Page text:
It takes time, effort and practice to become good at these exercises. You should start to see benefits after a few weeks. However, it often takes 8-20 weeks for most improvement to occur. After this time you may be cured from stress incontinence. If you are not sure that you are doing the correct exercises, ask a doctor, physiotherapist or continence advisor for advice.
If possible, continue exercising as a part of everyday life for the rest of your life to stop the problem recurring. Once incontinence has gone, you may only need to do 1-2 five minute bouts of exercise each day to keep the pelvic floor muscles strong and toned up, and incontinence away.
Sometimes a continence advisor or physiotherapist will advise extra methods. These are in addition to the above exercises. For example:
Electrical stimulation. Sometimes a special electrical device is used to stimulate the pelvic floor muscles with the aim of making them contract and become stronger.
Biofeedback. This is a technique to help you to make sure that you are exercising the correct muscles. For this, a physiotherapist or continence advisor inserts a small device into your vagina when you are doing pelvic floor exercises. When you squeeze the right muscles, the device makes a noise (or some other signal such as a display on a computer screen) to let you know that you are squeezing the correct muscles.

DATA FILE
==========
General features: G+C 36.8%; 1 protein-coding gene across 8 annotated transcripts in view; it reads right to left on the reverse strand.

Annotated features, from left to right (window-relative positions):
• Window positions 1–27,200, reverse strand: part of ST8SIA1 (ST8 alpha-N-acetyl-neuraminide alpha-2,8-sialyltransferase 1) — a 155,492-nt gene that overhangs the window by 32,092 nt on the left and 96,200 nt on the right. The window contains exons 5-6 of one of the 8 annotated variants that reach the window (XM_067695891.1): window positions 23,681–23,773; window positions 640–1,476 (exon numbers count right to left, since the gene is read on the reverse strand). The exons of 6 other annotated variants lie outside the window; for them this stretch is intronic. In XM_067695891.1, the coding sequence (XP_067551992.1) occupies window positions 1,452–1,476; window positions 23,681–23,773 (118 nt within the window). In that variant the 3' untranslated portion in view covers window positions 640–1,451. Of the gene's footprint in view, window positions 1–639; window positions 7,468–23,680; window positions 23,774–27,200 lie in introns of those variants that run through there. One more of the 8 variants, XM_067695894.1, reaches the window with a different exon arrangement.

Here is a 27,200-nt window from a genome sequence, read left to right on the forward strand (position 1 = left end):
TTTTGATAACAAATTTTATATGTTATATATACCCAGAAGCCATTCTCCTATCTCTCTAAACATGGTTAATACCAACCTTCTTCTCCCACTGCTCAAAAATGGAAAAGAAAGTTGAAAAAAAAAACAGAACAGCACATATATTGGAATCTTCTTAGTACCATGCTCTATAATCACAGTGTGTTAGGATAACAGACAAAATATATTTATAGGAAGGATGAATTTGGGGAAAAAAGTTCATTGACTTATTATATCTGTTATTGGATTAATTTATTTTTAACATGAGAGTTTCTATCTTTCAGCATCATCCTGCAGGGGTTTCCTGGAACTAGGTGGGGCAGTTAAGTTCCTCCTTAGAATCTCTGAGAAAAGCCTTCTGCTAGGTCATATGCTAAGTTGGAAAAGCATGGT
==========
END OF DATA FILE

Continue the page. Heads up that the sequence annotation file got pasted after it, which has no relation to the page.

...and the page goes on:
Vaginal cones. These are small plastic cones that you put inside your vagina for about 15 minutes, twice a day. The cones come in a set of different weights. At first, the lightest cone is used. You need to use your pelvic floor muscles to hold the cone in place. So, it is a way to help you to exercise your pelvic floor muscles. Once you can hold onto the lightest one comfortably, you move up to the next weight, and so on.
Other devices. There are various other devices that are sold to help with pelvic floor exercises. Basically, they all rely on placing the device inside the vagina with the aim of helping the pelvic muscles to exercise and squeeze. There is little research evidence to show how well these devices work. It is best to get the advice from a continence advisor or physiotherapist before using any. One general point is that if you use one, it should be in addition to, not instead of, the standard pelvic floor exercises described above.
Medication
Duloxetine is a medicine that is usually used to treat depression. However, it was found to help with stress incontinence separate to it’s effect on depression. It is thought to work by interfering with certain chemicals that are used in transmitting nerve impulses to muscles. This helps the muscles around the urethra to contract more strongly.
One study showed that in about 6 in 10 women who took duloxetine, the number of urine ‘leakages’ were halved compared to the time before they took the medication. Therefore, on it’s own, duloxetine is not likely to cure the incontinence but may help to make it less of a problem. However, duloxetine in addition to pelvic floor exercises may give a better chance of curing the incontinence than either treatment alone.
If you are past the menopause and take hormone replacement therapy (HRT), the oestrogen in the HRT affects the tissues around the vagina and urethra. This helps to improve the symptoms of stress incontinence in some women. However, HRT is not as effective as pelvic floor exercises in curing the problem.